I assume he is talking about Gauss' discovery that the heptadecagon was constructable with the classic tools of Greek Geometry.... hope that's it anyway.
So here is my version of that story, with many clips from Wolfram and Wikipedia...
One of the great problems of antiquity, along with doubling the cube and squaring the circle, was construction of a heptagon, a seven-sided polygon, with a straight edge and compass. Euclid had demonstrated the construction of the pentagon, the hexagon was easy, and so the early geometricians focused on the "next one". The early geometers knew that if an n-gon could be done, a 2n-gon was easy, so the octagon was easy, the decagon was easy, butt the nonagon also caused problems. Over the years it became an open question in mathematics, "Which polygons are constructable with straight edge and compass?"
On April 30, 1796, Gauss, at the age of nineteen, proved the constructability of the regular 17-gon (heptadecagon). He did this by showing, (I think) that it could be factored into equations involving no more than quadratics. I have been looking on line for a copy of Disquisitiones Arithmeticae in my price range (literally-free) but have not found one to see how he explains. Within five years he had developed a theory that described exactly which polygons were, and which were not, constructable. He didn't actually construct one, but he proved it could be constructed. The proof relies on the property of irreducible polynomial equations that roots composed of a finite number of square root extractions only exist when the order of the equation is the product of powers of two and Fermat Primes. Gauss showed that the 17-gon is constructable since the sine and cosine of 2π⁄17 can be expressed with basic arithmetic and square roots alone (which can be formed with a compass and straightedge). The first actual method of construction was devised by Johannes Erchinger, a few years after Disquisitiones Arithmeticae was published. In the book Gauss supposedly writes cos(2pi/17) as an expansion of square roots which would look like this in modern notation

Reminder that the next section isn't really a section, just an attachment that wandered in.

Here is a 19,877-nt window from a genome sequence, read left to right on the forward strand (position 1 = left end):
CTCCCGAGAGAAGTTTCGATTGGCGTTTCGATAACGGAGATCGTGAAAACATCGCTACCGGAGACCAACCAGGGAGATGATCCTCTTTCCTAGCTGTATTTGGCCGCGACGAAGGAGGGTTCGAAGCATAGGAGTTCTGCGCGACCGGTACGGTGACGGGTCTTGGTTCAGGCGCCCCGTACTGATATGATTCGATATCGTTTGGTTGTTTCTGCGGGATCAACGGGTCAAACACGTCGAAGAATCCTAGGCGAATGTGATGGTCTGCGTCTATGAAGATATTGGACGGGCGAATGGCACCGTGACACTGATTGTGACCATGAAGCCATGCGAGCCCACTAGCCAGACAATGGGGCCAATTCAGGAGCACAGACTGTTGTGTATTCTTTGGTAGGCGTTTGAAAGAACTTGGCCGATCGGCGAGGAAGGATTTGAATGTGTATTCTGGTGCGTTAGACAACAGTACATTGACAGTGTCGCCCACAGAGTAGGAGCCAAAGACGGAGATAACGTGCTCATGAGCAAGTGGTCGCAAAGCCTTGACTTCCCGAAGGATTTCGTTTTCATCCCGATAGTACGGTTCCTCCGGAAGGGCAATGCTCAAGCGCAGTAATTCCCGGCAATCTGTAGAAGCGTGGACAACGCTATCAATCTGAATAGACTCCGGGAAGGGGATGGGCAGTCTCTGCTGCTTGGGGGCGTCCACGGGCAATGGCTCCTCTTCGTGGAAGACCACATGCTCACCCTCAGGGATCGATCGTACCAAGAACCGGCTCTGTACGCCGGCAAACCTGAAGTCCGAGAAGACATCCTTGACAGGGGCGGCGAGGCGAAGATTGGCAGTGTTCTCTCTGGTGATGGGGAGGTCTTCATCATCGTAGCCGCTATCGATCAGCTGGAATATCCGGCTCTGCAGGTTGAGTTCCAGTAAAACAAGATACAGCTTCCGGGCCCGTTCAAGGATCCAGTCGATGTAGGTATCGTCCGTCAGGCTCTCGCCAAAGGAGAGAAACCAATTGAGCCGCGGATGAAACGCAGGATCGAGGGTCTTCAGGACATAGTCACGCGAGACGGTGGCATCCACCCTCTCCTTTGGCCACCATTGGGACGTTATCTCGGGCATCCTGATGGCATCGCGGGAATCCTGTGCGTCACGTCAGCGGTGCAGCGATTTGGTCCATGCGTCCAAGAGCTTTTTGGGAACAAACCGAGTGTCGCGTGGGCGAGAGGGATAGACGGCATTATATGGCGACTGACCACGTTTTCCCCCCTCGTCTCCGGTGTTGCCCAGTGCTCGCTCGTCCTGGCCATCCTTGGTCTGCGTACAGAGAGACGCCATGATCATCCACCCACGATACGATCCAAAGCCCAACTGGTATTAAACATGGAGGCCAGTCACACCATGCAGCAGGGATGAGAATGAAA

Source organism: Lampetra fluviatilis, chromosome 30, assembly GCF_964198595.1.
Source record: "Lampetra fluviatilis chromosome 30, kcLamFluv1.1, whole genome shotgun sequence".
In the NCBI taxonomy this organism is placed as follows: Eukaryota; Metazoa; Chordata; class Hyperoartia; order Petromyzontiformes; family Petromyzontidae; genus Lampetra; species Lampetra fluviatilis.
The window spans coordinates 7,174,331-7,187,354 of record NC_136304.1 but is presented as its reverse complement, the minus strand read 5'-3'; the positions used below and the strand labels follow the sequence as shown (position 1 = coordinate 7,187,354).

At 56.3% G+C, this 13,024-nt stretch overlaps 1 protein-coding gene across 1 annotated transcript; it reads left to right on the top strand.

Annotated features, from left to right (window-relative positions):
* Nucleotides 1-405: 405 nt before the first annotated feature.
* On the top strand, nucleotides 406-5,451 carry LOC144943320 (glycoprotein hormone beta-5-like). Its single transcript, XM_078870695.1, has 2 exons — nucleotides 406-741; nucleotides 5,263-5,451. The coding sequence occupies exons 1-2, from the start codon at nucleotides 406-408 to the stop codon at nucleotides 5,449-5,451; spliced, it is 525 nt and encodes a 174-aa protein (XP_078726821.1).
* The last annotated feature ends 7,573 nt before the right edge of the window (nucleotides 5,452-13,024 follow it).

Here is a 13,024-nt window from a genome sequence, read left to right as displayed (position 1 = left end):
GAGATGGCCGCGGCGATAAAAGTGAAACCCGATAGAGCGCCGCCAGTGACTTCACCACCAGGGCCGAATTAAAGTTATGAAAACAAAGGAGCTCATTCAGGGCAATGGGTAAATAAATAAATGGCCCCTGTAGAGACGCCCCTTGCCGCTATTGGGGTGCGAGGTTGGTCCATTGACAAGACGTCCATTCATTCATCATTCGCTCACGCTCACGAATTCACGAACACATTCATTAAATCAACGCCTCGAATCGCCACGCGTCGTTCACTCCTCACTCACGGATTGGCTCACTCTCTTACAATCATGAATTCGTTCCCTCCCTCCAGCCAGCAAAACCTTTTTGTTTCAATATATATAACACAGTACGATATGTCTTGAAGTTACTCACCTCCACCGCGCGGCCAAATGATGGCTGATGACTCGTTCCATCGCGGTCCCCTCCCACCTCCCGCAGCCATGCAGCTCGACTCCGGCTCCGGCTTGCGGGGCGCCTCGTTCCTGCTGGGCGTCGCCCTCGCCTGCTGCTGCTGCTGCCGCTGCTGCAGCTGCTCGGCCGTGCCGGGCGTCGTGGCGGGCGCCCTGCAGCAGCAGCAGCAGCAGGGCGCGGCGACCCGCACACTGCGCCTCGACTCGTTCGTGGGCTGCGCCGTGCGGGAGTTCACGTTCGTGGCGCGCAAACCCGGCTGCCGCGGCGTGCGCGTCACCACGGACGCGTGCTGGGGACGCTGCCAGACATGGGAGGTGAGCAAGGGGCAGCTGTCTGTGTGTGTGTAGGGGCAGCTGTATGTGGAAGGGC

- (thank you wikipedia)
Guass was so proud of this, among all his great discoveries, that he told his close friend, Farkas Bolyai, that the regular 17-gon should adorn his tombstone, but this was not done. There is a 17 pointed star on the base of a monument to him in Brunswick because the stonemason felt everyone would mistake the 17-gon for a circle.
Five years later, he developed the theory of Gaussian periods in his Disquisitiones Arithmeticae. This theory allowed him to formulate a sufficient condition for the constructability of regular polygons:
Gauss stated without proof that this condition was also necessary, but never published his proof. A full proof of necessity was given by Pierre Wantzel in 1837.
- A regular n-gon can be constructed with compass and straightedge if n is the product of a power of 2 and any number of distinct Fermat primes.
Detailed results by Gauss' theoryOnly five Fermat primes are known:
The next twenty-eight Fermat numbers, F5 through F32, are known to be composite.
- F0 = 3, F1 = 5, F2 = 17, F3 = 257, and F4 = 65537 (sequence A019434 in OEIS)
Thus an n-gon is constructable if
Connection to Pascal's triangleThere are 31 known numbers that are multiples of distinct Fermat primes, which correspond to the 31 odd-sided regular polygons that are known to be constructable. These are 3, 5, 15, 17, 51, 85, 255, 257, … , 4294967295 (sequence A001317 in OEIS). As John Conway commented in The Book of Numbers, these numbers, when written in binary, are equal to the first 32 rows of the modulo-2 Pascal's triangle (see below), minus the top row. This pattern breaks down after there, as the 6th Fermat number is composite, so the following rows do not correspond to constructable polygons. It is unknown whether any more Fermat primes exist, and is therefore unknown how many odd-sided constructable polygons exist. In general, if there are x Fermat primes, then there are 2x−1 odd-sided constructable polygons.
Pascal's triangle mod-2
1 1 = 3
1 0 1 = 5
1 1 1 1 = 15
1 0 0 0 1 = 17
1 1 0 0 1 1 = 51
1 0 1 0 1 0 1 = 85
1 1 1 1 1 1 1 1 = 255 etc...
This biography of Gauss, by far the most comprehensive in English, is the work of a professor of German, G. Waldo Dunnington, who devoted most of his scholarly career to studying the life of Germany's greatest mathematician. The author was inspired to pursue this project at the age of twelve when he learned from his teacher in Missouri that no full biography of Gauss existed at the time. His teacher was Gauss's great granddaughter, Minna Waldeck Gauss. Long out of print and almost impossible to find on the used book market, this valuable piece of scholarship is being reissued in an augmented form with introductory remarks, an expanded and updated bibliography, and a commentary on Gauss's mathematical diary, by the eminent British mathematical historian, Jeremy Gray.